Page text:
Previous Events Previous Event Review Reactor Coolant Leak Due To A Cracked Weld In A Cold Leg Drain Line On September 9, 1995 TMI-1 was in Hot Shutdown and in the process of cooling down for the Cycle 11 Refueling Outage. The Reactor Coolant System (RCS) was at 535 degrees F and 2000 psig. At approximately 7:00 am, a Reactor Building radiation monitor indicated an increase in iodine activity and at approximately 10:15 am a leak was found in a weld on a nonisolable 2-inch diameter cold leg drain line. The leak was estimated at approximately 20 drops per second. This event was reported in accordance with 10 CFR 50.73.a.2.ii. There were no adverse safety consequences or safety implications that resulted from this event, and this event did not affect the health and safety of the public.
Metallurgical evaluations have determined that the failure was fatigue induced and it appears that the fatigue occurred over a long period of time. The most probable root cause for growth of the crack from an initial flaw is reactor coolant turbulent penetration into the drain line coupled with thermal stratification causing fatigue cycles in the weld. The failed line was replaced. Welds in similar lines have been inspected and evaluated to be acceptable for operation. Actions included insulation of the Reactor Coolant Pump suction drain lines, additional inspections, testing, and evaluation to confirm the adequacy of GPU Nuclear response to this event.
On August 22, 2012 Three Mile Island (TMI) Unit 1 discovered an unisolable leak in the upper pressurizer heater bundle diaphragm plate and shut down the reactor. The cause of the leak was Primary Water Stress Corrosion Cracking (PWSCC). The root cause was determined to be "The use of Alloy 600 materials in high temperature locations was a design weakness in the construction of the TMI station." The corrective actions included replacement of the upper pressurizer heater bundle (completed September 2012) and subsequent replacement of the remaining Alloy 600 susceptible pressurizer heater bundle. The leak was not a threat to the safety of the reactor and did not comments regarding burden estimate to the FOIA, Privacy and Information Collections Branch (T-5 F53), U.S. Nuclear Regulatory Commission, Washington, DC 20555-0001, or by e-mail to NEOB-10202, (3150.0104), Office of Management and Budget, Washington, DC 20503. If a means used to impose an information collection does not display a currently valid OMB control number, the NRC may not conduct or sponsor, and a person is not required to respond to, the information collection.
3. LER NUMBER
2017 - 002 - 00 represent a reduction in the public health and safety.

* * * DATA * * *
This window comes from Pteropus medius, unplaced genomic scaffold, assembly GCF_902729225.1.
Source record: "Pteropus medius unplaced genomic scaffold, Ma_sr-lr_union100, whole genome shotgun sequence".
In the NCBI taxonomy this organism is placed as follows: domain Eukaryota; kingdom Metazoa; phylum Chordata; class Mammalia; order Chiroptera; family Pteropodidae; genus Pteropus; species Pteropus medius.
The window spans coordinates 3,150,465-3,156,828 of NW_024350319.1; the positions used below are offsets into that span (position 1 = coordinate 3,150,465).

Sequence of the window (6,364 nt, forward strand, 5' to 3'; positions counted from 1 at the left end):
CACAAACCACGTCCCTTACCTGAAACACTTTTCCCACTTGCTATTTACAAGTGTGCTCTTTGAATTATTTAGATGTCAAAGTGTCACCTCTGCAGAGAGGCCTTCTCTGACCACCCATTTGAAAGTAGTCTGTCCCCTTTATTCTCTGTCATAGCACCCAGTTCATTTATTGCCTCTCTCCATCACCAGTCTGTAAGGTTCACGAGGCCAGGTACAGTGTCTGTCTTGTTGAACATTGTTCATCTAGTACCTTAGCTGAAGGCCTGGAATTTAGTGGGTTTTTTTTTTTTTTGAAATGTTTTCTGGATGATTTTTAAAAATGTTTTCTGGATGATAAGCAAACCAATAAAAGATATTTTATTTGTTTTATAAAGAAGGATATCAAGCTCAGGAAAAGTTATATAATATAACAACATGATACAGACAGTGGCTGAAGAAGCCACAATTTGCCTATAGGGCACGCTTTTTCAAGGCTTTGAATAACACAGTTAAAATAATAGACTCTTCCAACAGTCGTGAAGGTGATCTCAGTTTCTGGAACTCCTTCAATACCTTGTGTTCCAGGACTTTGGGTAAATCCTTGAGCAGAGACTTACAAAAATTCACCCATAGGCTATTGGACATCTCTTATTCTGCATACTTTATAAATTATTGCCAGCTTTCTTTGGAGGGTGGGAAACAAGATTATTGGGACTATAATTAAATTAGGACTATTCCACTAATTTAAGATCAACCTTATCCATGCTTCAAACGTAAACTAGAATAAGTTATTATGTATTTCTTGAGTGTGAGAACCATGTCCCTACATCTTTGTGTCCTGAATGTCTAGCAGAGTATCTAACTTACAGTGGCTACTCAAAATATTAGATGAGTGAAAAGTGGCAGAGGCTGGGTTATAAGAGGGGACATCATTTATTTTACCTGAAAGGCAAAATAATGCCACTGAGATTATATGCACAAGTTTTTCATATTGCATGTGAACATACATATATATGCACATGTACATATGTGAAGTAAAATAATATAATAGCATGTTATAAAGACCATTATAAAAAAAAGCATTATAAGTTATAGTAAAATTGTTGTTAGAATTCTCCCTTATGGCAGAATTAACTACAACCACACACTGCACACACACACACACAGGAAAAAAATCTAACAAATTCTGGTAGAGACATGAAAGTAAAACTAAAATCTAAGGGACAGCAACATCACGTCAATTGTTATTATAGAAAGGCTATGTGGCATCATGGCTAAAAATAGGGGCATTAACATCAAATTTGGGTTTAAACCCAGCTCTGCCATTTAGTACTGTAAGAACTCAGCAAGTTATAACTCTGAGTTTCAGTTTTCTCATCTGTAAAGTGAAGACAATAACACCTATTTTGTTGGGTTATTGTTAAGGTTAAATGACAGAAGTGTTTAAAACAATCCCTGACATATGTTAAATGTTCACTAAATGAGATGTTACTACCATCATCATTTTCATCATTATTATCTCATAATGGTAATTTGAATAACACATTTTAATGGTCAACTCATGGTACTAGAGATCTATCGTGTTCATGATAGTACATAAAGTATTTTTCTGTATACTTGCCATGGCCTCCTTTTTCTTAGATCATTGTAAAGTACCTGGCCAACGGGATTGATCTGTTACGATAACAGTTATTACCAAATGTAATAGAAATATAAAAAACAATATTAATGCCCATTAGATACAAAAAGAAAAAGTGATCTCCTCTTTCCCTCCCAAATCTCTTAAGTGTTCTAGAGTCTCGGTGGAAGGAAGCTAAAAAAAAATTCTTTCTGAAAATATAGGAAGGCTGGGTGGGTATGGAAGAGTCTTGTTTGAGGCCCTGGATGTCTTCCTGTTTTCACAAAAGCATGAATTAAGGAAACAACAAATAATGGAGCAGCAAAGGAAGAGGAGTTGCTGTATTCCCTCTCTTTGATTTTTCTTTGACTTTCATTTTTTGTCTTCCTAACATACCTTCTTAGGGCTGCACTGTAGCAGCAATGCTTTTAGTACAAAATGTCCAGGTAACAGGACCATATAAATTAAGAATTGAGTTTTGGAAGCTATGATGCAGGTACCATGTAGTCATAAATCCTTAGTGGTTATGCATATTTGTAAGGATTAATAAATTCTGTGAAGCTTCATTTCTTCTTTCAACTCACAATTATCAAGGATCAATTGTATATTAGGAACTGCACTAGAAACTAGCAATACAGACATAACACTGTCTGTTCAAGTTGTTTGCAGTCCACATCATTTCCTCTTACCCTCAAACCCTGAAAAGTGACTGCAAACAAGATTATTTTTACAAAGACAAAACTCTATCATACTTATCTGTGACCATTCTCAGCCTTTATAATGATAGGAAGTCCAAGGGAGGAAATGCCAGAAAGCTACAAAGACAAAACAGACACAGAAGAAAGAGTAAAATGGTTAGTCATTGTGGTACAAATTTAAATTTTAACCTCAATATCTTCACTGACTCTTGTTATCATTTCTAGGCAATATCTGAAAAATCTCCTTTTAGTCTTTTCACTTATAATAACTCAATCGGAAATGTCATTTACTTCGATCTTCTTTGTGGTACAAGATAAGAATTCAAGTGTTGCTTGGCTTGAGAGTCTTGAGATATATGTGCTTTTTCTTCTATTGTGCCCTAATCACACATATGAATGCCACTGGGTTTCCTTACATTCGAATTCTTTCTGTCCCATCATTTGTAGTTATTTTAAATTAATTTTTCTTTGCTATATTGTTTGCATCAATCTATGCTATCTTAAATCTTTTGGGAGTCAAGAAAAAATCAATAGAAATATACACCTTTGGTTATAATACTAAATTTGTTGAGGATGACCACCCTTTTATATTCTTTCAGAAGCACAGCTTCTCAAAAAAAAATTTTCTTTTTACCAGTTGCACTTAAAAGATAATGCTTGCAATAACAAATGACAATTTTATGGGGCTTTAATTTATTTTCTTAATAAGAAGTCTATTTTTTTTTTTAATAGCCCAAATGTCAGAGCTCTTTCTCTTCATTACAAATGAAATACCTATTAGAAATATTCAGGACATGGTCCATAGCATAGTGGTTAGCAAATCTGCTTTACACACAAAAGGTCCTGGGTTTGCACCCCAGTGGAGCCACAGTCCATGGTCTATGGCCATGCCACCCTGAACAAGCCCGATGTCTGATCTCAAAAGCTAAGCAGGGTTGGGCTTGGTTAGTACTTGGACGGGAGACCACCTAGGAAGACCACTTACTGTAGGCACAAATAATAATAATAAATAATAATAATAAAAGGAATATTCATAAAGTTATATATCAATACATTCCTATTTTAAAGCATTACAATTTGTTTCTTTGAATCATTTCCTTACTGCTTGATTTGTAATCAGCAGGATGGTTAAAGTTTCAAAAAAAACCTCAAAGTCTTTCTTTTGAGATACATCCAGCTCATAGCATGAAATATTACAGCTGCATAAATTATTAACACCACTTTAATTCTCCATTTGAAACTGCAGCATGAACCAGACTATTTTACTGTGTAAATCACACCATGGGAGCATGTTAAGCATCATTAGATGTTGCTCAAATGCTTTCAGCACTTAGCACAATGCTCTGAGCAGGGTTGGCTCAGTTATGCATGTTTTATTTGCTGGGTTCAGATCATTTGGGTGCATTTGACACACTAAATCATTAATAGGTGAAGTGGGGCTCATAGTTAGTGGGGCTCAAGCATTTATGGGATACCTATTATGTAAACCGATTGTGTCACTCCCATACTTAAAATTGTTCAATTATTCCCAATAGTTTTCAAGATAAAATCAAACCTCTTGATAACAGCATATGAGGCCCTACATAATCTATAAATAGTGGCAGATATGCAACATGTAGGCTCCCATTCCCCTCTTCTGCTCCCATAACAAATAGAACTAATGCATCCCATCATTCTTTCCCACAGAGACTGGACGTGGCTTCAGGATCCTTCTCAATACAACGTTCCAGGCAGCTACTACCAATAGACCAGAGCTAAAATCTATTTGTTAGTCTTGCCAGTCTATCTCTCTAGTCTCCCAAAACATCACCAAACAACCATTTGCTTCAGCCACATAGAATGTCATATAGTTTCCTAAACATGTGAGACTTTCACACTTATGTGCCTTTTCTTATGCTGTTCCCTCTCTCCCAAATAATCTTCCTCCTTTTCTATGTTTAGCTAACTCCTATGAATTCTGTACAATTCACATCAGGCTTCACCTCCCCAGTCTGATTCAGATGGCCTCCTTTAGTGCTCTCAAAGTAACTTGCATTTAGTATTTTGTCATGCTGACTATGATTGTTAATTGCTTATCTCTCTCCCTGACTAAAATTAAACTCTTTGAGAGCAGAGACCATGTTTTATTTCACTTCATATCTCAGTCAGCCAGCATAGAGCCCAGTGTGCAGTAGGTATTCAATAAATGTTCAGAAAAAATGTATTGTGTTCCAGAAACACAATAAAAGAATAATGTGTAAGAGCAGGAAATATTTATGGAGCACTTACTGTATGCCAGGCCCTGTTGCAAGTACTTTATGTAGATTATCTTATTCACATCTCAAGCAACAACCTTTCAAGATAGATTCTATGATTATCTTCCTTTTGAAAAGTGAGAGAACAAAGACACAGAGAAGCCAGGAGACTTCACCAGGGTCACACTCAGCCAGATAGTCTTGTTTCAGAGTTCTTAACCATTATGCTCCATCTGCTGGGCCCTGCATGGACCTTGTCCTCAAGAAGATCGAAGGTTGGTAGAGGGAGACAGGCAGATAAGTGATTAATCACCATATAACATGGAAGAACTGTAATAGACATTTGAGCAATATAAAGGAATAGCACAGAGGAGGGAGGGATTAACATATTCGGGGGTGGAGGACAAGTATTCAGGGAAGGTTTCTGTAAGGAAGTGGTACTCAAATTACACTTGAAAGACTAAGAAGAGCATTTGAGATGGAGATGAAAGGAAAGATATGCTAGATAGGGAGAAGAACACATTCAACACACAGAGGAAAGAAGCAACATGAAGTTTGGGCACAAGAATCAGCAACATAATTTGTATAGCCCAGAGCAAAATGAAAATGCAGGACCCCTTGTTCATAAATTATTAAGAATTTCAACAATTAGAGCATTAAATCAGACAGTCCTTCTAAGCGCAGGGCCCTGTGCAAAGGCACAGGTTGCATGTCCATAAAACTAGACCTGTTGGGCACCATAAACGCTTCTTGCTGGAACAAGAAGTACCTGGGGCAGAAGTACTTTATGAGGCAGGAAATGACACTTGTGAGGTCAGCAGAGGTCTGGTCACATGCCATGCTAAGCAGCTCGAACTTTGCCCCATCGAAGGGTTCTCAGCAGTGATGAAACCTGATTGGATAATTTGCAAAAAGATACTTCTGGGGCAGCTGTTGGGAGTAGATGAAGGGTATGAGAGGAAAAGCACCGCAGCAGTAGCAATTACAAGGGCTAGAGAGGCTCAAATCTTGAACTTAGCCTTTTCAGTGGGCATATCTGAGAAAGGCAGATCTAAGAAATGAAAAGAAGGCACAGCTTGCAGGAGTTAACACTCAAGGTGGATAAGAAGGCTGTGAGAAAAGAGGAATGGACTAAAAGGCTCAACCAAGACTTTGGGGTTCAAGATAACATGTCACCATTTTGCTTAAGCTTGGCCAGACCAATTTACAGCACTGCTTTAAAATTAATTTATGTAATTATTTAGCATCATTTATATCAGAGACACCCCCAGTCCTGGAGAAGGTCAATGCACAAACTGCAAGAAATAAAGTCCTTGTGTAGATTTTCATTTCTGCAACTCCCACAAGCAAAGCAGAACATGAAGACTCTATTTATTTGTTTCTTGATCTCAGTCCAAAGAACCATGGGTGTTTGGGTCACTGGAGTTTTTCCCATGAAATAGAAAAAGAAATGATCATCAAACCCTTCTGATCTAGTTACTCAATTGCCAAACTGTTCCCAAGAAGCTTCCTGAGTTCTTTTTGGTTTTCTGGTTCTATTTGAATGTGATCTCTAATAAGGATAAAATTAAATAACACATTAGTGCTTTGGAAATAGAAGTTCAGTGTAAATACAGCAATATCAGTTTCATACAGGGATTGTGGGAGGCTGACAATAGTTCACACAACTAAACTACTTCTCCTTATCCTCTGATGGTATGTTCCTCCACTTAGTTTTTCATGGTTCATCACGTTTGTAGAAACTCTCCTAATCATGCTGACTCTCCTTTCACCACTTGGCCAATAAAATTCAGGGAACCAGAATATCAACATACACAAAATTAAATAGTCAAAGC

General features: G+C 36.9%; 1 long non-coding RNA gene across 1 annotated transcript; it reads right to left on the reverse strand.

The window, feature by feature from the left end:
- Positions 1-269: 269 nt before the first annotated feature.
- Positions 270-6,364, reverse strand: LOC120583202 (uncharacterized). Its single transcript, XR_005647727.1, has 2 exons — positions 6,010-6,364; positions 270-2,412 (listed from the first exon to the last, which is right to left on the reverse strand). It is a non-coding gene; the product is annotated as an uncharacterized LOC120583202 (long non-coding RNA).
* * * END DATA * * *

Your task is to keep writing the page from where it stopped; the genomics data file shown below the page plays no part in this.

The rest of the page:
A previous PWSCC condition was reported in LER 50-289/2003-003-00.
- This LER was submitted pursuant to 10 CFR 50.73(a)(2)(i)(A).
COLD LEG DRAIN
On November 7, 2013 TMI-1 was in a refueling shutdown mode for the planned T1R20 refueling and maintenance outage. During a planned ISI volumetric examination of the reactor coolant T" cold leg drain line a flaw in the pipe weld was discovered. The flaw was located in a 2-inch drain line elbow to pipe weld.
The flaw was determined to not meet acceptance standards under ASME Section XI, IWB-3600, "Analytical Evaluation of Flaws", and the RCS strength boundary was considered degraded. This condition required reporting under 10 CFR 50.72(b)(3)(ii)(A) as a non-emergency degraded condition. The eight hour report was made at 13:02 on November 07, 2013 documented under EN# 49512. An extent of condition and ISI scope expansion was performed. Similar pipe configurations were examined and their structural integrity to meet ASME code requirements was confirmed. The flawed section of "B" cold leg drain line was cut out and replaced. This LER was supplemented after receipt of the destructive laboratory test results of the flawed section. There was no actual breach of the RCS that resulted in leakage. There were no adverse, safety consequences or safety implications that resulted from this event and this event did not affect the health and safety of the public.
COLD LEG DRAIN
A destructive laboratory examination and finite element analysis (FEA) was performed on the removed pipe section. The root cause of the crack is unknown .
but believed to be the result of geometry induced focusing of lower levels of stress, not capable of inducing cracking alone, but when combined at a geometric feature such as a lack of fusion (LOF) at a natural notch, initiated the crack. The lower energy requirements of propagation then governed the crack growth.
- Energy Industry Idenification System (EIIS), System Identification (SI) and Component Function Identification (CFI) Codes are included in brackets, [SI/CFI] where applicable, as required by 10 CFR 50.73 (b)(2)(ii)(F).